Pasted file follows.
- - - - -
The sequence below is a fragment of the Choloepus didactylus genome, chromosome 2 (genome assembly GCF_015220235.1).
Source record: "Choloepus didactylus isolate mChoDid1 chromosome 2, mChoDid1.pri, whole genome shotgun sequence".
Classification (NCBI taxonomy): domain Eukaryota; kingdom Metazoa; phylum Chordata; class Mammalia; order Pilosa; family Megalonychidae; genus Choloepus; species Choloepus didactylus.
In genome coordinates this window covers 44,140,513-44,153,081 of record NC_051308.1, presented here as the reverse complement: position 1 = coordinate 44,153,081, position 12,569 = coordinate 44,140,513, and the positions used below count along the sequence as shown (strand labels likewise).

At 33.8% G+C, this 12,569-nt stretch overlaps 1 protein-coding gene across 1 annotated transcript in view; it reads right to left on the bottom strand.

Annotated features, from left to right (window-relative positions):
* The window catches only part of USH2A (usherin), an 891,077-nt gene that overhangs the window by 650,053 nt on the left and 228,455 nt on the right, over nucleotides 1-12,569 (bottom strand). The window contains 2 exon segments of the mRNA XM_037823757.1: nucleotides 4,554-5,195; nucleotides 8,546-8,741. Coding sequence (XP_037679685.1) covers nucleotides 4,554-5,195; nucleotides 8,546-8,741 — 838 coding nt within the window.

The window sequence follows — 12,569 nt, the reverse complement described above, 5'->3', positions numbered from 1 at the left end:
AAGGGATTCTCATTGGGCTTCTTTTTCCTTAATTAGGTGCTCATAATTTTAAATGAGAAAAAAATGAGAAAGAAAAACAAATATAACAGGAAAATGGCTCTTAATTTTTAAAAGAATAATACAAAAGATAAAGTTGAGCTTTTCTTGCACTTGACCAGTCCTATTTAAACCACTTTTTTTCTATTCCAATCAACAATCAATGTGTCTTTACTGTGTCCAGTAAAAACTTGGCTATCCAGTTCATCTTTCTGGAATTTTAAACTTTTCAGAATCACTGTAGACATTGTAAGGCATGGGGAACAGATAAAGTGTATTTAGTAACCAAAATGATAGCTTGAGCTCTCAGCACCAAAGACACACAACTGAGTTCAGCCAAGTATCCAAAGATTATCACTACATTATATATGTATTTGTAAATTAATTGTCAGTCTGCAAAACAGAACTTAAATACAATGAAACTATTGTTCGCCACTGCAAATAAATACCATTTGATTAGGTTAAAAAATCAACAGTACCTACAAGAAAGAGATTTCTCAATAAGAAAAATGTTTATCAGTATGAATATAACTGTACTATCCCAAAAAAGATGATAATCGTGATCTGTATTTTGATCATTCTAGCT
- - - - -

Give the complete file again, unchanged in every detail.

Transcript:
The sequence below is a fragment of the Choloepus didactylus genome, chromosome 2 (genome assembly GCF_015220235.1).
Source record: "Choloepus didactylus isolate mChoDid1 chromosome 2, mChoDid1.pri, whole genome shotgun sequence".
Classification (NCBI taxonomy): domain Eukaryota; kingdom Metazoa; phylum Chordata; class Mammalia; order Pilosa; family Megalonychidae; genus Choloepus; species Choloepus didactylus.
In genome coordinates this window covers 44,140,513-44,153,081 of record NC_051308.1, presented here as the reverse complement: position 1 = coordinate 44,153,081, position 12,569 = coordinate 44,140,513, and the positions used below count along the sequence as shown (strand labels likewise).

At 33.8% G+C, this 12,569-nt stretch overlaps 1 protein-coding gene across 1 annotated transcript in view; it reads right to left on the bottom strand.

Annotated features, from left to right (window-relative positions):
* The window catches only part of USH2A (usherin), an 891,077-nt gene that overhangs the window by 650,053 nt on the left and 228,455 nt on the right, over nucleotides 1-12,569 (bottom strand). The window contains 2 exon segments of the mRNA XM_037823757.1: nucleotides 4,554-5,195; nucleotides 8,546-8,741. Coding sequence (XP_037679685.1) covers nucleotides 4,554-5,195; nucleotides 8,546-8,741 — 838 coding nt within the window.

The window sequence follows — 12,569 nt, the reverse complement described above, 5'->3', positions numbered from 1 at the left end:
AAGGGATTCTCATTGGGCTTCTTTTTCCTTAATTAGGTGCTCATAATTTTAAATGAGAAAAAAATGAGAAAGAAAAACAAATATAACAGGAAAATGGCTCTTAATTTTTAAAAGAATAATACAAAAGATAAAGTTGAGCTTTTCTTGCACTTGACCAGTCCTATTTAAACCACTTTTTTTCTATTCCAATCAACAATCAATGTGTCTTTACTGTGTCCAGTAAAAACTTGGCTATCCAGTTCATCTTTCTGGAATTTTAAACTTTTCAGAATCACTGTAGACATTGTAAGGCATGGGGAACAGATAAAGTGTATTTAGTAACCAAAATGATAGCTTGAGCTCTCAGCACCAAAGACACACAACTGAGTTCAGCCAAGTATCCAAAGATTATCACTACATTATATATGTATTTGTAAATTAATTGTCAGTCTGCAAAACAGAACTTAAATACAATGAAACTATTGTTCGCCACTGCAAATAAATACCATTTGATTAGGTTAAAAAATCAACAGTACCTACAAGAAAGAGATTTCTCAATAAGAAAAATGTTTATCAGTATGAATATAACTGTACTATCCCAAAAAAGATGATAATCGTGATCTGTATTTTGATCATTCTAGCT